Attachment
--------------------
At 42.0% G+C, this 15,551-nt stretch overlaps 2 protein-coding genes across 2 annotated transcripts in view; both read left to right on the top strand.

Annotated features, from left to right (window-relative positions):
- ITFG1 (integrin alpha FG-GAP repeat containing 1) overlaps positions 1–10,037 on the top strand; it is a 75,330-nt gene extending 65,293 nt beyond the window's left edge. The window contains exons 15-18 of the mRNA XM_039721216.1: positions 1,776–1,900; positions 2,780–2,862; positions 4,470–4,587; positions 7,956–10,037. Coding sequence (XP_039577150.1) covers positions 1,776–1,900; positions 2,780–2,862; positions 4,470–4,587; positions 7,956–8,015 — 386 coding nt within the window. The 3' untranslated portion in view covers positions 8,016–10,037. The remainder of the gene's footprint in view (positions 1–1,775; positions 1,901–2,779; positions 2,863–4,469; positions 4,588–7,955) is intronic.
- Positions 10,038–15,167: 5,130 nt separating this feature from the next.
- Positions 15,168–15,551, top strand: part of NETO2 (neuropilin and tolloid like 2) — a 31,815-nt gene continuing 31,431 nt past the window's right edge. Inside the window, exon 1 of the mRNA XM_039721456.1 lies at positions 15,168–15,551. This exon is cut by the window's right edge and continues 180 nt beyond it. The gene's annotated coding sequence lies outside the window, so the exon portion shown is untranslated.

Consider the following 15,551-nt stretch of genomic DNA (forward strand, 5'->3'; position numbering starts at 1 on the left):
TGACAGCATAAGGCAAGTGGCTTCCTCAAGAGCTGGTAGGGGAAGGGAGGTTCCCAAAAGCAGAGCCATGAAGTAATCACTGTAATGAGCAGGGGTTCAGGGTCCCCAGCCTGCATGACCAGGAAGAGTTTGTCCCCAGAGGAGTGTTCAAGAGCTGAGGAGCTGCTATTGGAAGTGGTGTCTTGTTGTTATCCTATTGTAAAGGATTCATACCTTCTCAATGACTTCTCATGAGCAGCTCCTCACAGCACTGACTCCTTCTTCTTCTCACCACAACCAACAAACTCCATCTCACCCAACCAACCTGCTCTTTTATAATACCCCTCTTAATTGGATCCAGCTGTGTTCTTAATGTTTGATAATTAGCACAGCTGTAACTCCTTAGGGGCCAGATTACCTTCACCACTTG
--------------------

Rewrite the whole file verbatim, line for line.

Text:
At 42.0% G+C, this 15,551-nt stretch overlaps 2 protein-coding genes across 2 annotated transcripts in view; both read left to right on the top strand.

Annotated features, from left to right (window-relative positions):
- ITFG1 (integrin alpha FG-GAP repeat containing 1) overlaps positions 1–10,037 on the top strand; it is a 75,330-nt gene extending 65,293 nt beyond the window's left edge. The window contains exons 15-18 of the mRNA XM_039721216.1: positions 1,776–1,900; positions 2,780–2,862; positions 4,470–4,587; positions 7,956–10,037. Coding sequence (XP_039577150.1) covers positions 1,776–1,900; positions 2,780–2,862; positions 4,470–4,587; positions 7,956–8,015 — 386 coding nt within the window. The 3' untranslated portion in view covers positions 8,016–10,037. The remainder of the gene's footprint in view (positions 1–1,775; positions 1,901–2,779; positions 2,863–4,469; positions 4,588–7,955) is intronic.
- Positions 10,038–15,167: 5,130 nt separating this feature from the next.
- Positions 15,168–15,551, top strand: part of NETO2 (neuropilin and tolloid like 2) — a 31,815-nt gene continuing 31,431 nt past the window's right edge. Inside the window, exon 1 of the mRNA XM_039721456.1 lies at positions 15,168–15,551. This exon is cut by the window's right edge and continues 180 nt beyond it. The gene's annotated coding sequence lies outside the window, so the exon portion shown is untranslated.

Consider the following 15,551-nt stretch of genomic DNA (forward strand, 5'->3'; position numbering starts at 1 on the left):
TGACAGCATAAGGCAAGTGGCTTCCTCAAGAGCTGGTAGGGGAAGGGAGGTTCCCAAAAGCAGAGCCATGAAGTAATCACTGTAATGAGCAGGGGTTCAGGGTCCCCAGCCTGCATGACCAGGAAGAGTTTGTCCCCAGAGGAGTGTTCAAGAGCTGAGGAGCTGCTATTGGAAGTGGTGTCTTGTTGTTATCCTATTGTAAAGGATTCATACCTTCTCAATGACTTCTCATGAGCAGCTCCTCACAGCACTGACTCCTTCTTCTTCTCACCACAACCAACAAACTCCATCTCACCCAACCAACCTGCTCTTTTATAATACCCCTCTTAATTGGATCCAGCTGTGTTCTTAATGTTTGATAATTAGCACAGCTGTAACTCCTTAGGGGCCAGATTACCTTCACCACTTG